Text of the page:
you.ngo? What I think

This is Part 3 in a three-part series about the new .ngo and .ong domains. To learn what those are, take a look at Part 1: “you.ngo? What are these new domains, anyway?” To read the reactions of other influential blogs and organizations, check out Part 2: “you.ngo? What Others Are Saying.”


So we know that .ngo/.ong domains are reviewed for trustworthiness but does that matter? We know that they’re for branding your organization but does everyone know the NGO acronym? Is anyone using the OnGood social network or is it just the next Google+?

Here’s what I’m thinking, broken down by the major selling points.

Branding: Wait & see, unless you’re global

When it comes to branding, I think that these domains will eventually become popular and widely recognized but not immediately. If it were me, I’d buy the equivalent .ngo  domains for my .org websites to prevent confusion from another organization buying it, but I wouldn’t start using them beyond redirecting visitors to my .org website. ((And of course, for those who do want to use the .ngo domain, make sure to redirect your .org domain to it.))

The possible exceptions are if you’re a giant nonprofit with enough influence to begin using .ngo now as a “trendsetter” or smaller NGO doing international work. In the United States, the NGO acronym is associated with nonprofits that do international work, so those organizations may find a .ngo domain more memorable and meaningful to supports.

We’ll know within a year or two if these domains are going to catch on or not. If they do, having one will be an online indicator for any legitimate social good organization.

Reach: A new source of visitors

The new OnGood Network is now online! Here’s the profile of one of my favorite local nonprofits, the Washington Trails Association. You can see that they’re currently redirecting wta.ngo to wta.org as many early adopters are.

I think there’s the potential that the OnGood directory may end up being more valuable than the .ngo domain itself. Since the domain requires a verification process, both human users and tech services like Google will be able to use inclusion in the directory as a signal that certain organization’s and their websites are trustworthy. At worst, it seems OnGood will join the small group trusted nonprofit directories like CharityNavigator and GuideStar linking to social good organizations.

This indicator of trust may be even more important for smaller organizations and international organizations. While it’s still early, the site Alexa is showing that the United States accounts for the most traffic to OnGood.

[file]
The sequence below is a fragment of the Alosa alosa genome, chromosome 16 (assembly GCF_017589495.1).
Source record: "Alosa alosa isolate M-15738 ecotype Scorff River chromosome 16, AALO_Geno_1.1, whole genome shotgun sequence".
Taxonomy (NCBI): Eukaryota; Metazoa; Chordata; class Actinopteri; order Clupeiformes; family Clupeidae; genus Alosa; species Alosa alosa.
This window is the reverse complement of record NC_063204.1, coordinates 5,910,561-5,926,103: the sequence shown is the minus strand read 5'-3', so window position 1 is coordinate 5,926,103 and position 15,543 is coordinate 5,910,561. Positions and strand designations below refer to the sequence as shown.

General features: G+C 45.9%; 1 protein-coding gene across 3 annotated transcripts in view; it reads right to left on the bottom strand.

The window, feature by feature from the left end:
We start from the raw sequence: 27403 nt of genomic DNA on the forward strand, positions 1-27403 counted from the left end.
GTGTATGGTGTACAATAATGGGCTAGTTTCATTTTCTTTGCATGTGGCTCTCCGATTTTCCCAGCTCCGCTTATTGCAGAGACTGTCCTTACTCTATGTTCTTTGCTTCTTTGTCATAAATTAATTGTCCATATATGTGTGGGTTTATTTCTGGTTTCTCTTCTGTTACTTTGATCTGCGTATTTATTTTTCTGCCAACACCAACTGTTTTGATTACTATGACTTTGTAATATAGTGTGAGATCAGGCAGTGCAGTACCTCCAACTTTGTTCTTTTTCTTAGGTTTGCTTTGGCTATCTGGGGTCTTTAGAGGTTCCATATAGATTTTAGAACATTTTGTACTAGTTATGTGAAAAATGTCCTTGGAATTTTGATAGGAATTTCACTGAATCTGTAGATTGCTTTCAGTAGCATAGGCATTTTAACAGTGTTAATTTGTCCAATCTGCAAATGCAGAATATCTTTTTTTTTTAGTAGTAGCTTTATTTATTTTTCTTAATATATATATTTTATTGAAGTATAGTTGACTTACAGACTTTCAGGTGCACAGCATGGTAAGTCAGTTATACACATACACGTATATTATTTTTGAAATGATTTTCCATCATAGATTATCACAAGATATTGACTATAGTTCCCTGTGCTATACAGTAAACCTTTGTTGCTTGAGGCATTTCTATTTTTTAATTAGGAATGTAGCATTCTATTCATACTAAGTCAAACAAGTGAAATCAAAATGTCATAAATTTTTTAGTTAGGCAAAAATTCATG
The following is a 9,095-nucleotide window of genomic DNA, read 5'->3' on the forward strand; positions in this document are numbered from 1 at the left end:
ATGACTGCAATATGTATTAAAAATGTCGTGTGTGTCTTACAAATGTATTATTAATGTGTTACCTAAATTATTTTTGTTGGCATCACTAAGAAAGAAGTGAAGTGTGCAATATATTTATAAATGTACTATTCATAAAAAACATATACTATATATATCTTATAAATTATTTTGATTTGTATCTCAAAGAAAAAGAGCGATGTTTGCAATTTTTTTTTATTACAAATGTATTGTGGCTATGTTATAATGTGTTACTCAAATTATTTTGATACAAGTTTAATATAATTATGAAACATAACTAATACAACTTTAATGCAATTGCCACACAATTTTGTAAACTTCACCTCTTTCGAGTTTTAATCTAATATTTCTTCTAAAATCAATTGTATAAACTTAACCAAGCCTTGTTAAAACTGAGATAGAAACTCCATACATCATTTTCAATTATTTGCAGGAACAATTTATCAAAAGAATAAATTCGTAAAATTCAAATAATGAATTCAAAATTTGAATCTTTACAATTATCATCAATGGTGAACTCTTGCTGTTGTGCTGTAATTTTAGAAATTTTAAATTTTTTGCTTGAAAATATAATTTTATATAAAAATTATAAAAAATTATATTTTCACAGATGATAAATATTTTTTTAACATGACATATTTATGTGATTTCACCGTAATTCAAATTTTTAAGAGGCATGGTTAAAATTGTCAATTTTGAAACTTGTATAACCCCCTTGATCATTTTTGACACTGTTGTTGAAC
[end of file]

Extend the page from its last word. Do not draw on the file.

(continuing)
Donations: Expensive but flexible, global donation platform

The OnGood Network also comes with integration of a donation “widget” for easily accepting donations online, powered by Ammado. However, this service is fairly expensive. It took me a while to dig up the relevant policies, but here’s what I know as of June 2015 about costs for using this tool:

  • Ammado charges 5% of all donations for their services.
  • An additional fee of around 2.5% is charged by most credit cards for processing the fee.
  • When required, currency conversions are handled by the credit card’s banks for all currencies except USD, EUR, GBP, and JPY. That conversion generally costs 1.5%-2% of the donation.
  • In rare cases a “partner fee” may be charged  I do not understand what this is or why it is charged.
  • There are no signup/setup fees, per-transaction fees, or monthly fees.

If I’m doing my math right, then, expect to only get about 90% of each donation made in currencies other than your own and 7.5% of donations made in your currency.

That’s a lot of fees, so why would you use it then? I think there are still some good reasons:

  1. Donor Convenience: If a donor is viewing your profile on OnGood.ngo, this gives them an immediate way to donate.
  2. Donor Trust: Here in Seattle, each year we have a day of giving for nonprofits that are part of the Seattle Foundation (almost all are). All of these donations are run through a single processor (Click & Pledge). Over time, I’ve seen many nonprofits use Click & Pledge because it’s well-known and trusted in Seattle. The same may happen for OnGood/Ammado.
  3. International Donors: I’m not familiar with handling international donations, but this makes it pretty darn easy. Particularly for smaller, international organizations, this could be the fastest and easiest way to get up and running for online donations.

If you already have an online-giving platform—anything from a PayPal link to custom credit-card processing on your website—I doubt the OnGood donation widget will reduce giving from that platform, so why not happily accept 90% of donations you might not get otherwise?

Wrapping Up

So put me down for cautiously optimistic. I see lots of upsides, though none seem guaranteed yet. But if you can afford the setup time and extra ~$65 a year for the domain, I don’t see a reason not to grab your domain now so you’re ready if and when it catches on. Let’s all hope it does!

What Do You Think?

You know what it is. You’ve heard the experts. You know what I think. So what are you thinking? Time to go and grab your .ngo domain?

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